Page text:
Hobby equipment can be one of the most difficult sections of your home to declutter because it involves getting rid of past selves. People we used to be and identities we previously celebrated that we cling onto even if we aren’t really that person anymore. So if you struggle with this area of your space, here are some tips to help you figure out what’s relevant and what’s not.
Take note of the way you feel when you hold something: If you pick up your golf clubs do they make you feel excited for the next time you will use them or burdened by the cost of the club membership? When you take your tennis racket out of it’s holder do you feel eager to get back on the court or would you rather do something else? This instant reaction or gut feeling should help you to figure out if it’s something you actually enjoy or endure.
Try to remember the last time you used it: Take your swimming costume for instance- when was the last time you wore it? Has it been so long because of circumstances out of your control or did you not enjoy the experience the last time you went for a swim? Has your camera been sitting in a drawer for months or years because you find the process of charging it, remembering to take it out and editing the pictures afterwards too time consuming? If you haven’t used this hobby item in a while, chances are you haven’t reached for it because you have bad memories attached to it or you aren’t willing to dedicate the time to it.
Consider where you store your hobby equipment: Hobby items you like and use will be in easy reach, whereas those you don’t will be located in the loft or garage where you rarely go. If you truly care about something, you keep it close and you take care of it. Something that is put in the attic or basement and could be spoiled by damp or cold air probably doesn’t rank high on your list of priorities. The books by your bed and the bike in the hall on the other hand tell you what you need to hand and use often.
Ask yourself if the hobby item is for your fantasy self: Sometimes we have aspirations about who we would like to be. For example, you may want to take up yoga and be the person who gets up at 6am every morning, puts on their lycra pants and does an hour’s session before starting the day. Sadly, in the whole time you have had the mat, the activewear and the workout DVD, you have done this precisely once. Your fantasy self might do yoga but your actual self would rather stay in bed. If this is the case, accept who you are and pick a hobby that suits your personal alarm clock.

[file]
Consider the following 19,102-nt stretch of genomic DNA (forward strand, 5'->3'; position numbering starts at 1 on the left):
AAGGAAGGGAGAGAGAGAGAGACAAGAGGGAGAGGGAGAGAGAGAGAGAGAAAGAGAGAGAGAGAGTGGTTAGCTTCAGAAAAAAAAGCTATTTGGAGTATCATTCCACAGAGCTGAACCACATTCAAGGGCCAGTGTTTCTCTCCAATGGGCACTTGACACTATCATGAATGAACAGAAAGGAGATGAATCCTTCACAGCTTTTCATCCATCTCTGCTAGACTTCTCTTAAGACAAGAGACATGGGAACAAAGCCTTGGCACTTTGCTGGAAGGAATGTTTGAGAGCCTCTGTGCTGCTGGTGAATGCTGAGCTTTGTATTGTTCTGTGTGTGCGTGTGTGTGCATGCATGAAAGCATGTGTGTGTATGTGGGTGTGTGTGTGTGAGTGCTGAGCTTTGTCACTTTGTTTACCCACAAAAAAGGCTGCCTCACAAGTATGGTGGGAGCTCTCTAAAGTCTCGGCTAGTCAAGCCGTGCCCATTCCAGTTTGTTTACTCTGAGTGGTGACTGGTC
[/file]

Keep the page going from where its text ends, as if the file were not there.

Ask yourself why you liked the hobby in the first place: Be brutally honest with yourself! Was it the actual activity or the social aspect? Did you enjoy the hobby or the reaction people had when you told them that is how you spent your spare time? Did you relish the challenge or wanted to be favoured by a specific group of people? Do you prefer being in the outdoors in the daytime rather than sleeping in the outdoors? People get into hobbies for all sorts of reasons and if they don’t make any sense to you now, it’s time to part with the things associated with each one.
Get honest with other people: Did you feel pressured into this hobby by others? Perhaps your entire family enjoys doing a hobby that you secretly loathe. Maybe your partner loves to do something and you went along with it to impress them but now you’ve been together a while, you feel comfortable telling them the truth. If you were doing a hobby for the sake of someone you care about, it may be time to tell them how you really feel- that you would rather do something- anything else! And that’s ok- having different hobbies inspires fresh conversations and the chance to meet new people.
Write a list of hobbies you like and those you don’t: Reinforce the point by putting pen to paper. The ‘like’ list will probably be a lot shorter than the ‘dislike’ list- and there’s nothing wrong with that because you can dedicate more of your time to these things. Anything on the ‘dislike’ list and the equipment that goes along with it can go- you have it there in black and white so there’s no excuse to hold onto things you know you won’t use.
Many organisational experts champion the benefits of having an ongoing donation box, usually in your bedroom, or another location in your home to help keep it clutter free. While it may take up a small amount of space in your house, it will save you lots in the long term, here’s why…to read more click HERE